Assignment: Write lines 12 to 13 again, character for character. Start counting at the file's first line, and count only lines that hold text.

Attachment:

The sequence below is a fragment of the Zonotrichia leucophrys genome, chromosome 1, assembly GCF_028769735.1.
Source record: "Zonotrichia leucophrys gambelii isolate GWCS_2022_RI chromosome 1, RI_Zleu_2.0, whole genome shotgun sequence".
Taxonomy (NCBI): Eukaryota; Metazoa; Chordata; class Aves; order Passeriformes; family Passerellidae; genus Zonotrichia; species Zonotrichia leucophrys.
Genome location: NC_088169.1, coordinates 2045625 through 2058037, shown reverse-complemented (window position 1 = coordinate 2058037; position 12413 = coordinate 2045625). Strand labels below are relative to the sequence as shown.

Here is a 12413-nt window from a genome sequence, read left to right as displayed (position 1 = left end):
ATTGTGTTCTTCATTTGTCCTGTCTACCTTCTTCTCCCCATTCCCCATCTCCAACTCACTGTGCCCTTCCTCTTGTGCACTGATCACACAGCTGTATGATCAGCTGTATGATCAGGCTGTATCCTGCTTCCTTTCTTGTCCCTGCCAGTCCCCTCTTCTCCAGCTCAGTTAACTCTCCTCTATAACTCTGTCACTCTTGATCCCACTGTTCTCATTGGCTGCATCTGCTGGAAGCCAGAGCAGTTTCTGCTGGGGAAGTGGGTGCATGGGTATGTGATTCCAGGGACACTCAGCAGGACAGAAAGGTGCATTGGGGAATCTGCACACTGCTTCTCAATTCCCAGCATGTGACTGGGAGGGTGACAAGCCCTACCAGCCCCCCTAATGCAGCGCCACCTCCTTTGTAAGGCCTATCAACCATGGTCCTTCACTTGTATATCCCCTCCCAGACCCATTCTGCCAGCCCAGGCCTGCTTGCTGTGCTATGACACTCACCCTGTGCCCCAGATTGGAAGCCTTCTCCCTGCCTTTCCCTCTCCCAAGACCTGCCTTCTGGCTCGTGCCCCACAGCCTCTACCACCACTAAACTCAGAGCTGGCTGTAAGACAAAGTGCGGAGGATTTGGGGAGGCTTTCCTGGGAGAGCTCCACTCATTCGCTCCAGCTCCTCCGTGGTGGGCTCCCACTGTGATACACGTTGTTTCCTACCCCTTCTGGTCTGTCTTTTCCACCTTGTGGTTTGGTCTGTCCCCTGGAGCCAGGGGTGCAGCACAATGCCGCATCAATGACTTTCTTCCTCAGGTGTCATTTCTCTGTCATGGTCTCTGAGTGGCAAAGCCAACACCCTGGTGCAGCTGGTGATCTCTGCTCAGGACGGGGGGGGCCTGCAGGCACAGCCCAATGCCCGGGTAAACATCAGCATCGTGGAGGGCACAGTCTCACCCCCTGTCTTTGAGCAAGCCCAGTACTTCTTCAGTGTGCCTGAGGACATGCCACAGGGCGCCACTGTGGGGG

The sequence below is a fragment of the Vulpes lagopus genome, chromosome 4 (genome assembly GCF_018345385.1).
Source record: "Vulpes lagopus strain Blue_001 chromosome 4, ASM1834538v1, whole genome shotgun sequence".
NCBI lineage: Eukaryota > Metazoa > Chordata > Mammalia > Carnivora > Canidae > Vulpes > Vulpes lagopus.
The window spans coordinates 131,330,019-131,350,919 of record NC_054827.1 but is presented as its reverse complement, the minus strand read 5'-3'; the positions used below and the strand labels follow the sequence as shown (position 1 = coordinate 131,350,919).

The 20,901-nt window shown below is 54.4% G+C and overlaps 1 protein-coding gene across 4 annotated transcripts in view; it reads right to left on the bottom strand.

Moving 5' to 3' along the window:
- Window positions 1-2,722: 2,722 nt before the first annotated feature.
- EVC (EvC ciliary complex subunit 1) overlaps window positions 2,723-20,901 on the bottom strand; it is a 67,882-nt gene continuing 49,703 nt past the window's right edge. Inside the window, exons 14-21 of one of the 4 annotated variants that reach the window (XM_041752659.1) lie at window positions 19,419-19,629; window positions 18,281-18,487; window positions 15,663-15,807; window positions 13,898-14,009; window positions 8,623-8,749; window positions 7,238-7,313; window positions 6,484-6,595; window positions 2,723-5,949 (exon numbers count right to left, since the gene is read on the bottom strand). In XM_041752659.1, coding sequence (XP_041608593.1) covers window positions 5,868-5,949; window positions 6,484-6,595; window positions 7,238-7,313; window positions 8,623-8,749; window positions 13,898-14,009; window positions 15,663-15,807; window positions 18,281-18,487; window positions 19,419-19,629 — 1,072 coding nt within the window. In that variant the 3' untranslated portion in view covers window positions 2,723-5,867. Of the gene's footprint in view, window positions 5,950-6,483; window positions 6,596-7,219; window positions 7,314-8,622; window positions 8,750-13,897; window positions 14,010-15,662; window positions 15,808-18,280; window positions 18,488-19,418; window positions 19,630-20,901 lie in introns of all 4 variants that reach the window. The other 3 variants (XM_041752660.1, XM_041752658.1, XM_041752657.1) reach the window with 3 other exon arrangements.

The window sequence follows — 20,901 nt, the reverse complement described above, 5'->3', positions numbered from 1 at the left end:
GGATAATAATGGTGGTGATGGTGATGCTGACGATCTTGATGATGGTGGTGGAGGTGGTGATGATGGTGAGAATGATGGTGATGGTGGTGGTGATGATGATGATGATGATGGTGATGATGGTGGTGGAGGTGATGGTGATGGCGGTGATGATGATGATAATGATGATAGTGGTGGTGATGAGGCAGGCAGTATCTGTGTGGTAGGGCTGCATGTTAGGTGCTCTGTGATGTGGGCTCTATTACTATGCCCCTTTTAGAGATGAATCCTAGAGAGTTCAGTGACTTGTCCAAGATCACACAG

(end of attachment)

Moving 5' to 3' along the window:
- Window positions 1-2,722: 2,722 nt before the first annotated feature.